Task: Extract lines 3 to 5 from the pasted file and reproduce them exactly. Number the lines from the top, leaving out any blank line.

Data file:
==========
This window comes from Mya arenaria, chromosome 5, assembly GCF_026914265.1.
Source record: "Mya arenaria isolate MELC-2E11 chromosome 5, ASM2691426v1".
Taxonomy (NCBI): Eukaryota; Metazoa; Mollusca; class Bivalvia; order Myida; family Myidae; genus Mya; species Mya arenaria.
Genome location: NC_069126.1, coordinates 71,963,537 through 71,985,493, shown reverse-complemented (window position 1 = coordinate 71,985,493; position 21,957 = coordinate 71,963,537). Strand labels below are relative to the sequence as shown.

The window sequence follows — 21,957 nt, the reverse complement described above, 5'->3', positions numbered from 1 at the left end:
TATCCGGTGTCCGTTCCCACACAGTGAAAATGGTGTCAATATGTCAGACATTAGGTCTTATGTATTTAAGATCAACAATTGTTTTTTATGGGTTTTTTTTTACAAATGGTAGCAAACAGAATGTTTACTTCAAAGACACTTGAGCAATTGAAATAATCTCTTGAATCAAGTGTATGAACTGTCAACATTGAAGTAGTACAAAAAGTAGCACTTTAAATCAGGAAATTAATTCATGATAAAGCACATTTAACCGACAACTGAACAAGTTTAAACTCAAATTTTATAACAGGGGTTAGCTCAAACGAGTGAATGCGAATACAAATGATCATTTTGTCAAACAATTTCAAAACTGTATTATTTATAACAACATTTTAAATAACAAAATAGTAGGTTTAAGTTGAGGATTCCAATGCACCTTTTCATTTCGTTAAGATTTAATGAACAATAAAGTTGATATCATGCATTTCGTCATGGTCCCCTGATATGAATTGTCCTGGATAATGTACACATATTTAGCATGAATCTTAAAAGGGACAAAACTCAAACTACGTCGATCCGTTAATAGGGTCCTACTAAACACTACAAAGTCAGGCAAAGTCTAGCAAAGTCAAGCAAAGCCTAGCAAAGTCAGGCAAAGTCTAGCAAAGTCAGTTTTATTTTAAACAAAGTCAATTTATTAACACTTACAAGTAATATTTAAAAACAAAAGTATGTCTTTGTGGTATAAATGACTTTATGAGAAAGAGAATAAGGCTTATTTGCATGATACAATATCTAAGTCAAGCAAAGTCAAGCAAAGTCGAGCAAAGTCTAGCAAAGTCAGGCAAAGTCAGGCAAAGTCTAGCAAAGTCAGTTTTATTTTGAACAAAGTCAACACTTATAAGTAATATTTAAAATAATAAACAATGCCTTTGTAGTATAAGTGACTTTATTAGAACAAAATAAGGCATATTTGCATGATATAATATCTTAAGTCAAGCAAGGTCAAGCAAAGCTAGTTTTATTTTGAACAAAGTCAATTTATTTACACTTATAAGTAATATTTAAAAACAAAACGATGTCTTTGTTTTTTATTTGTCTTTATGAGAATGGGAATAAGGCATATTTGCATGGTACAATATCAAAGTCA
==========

Taxonomy (NCBI): Eukaryota; Metazoa; Mollusca; class Bivalvia; order Myida; family Myidae; genus Mya; species Mya arenaria.
Genome location: NC_069126.1, coordinates 71,963,537 through 71,985,493, shown reverse-complemented (window position 1 = coordinate 71,985,493; position 21,957 = coordinate 71,963,537). Strand labels below are relative to the sequence as shown.

The window sequence follows — 21,957 nt, the reverse complement described above, 5'->3', positions numbered from 1 at the left end: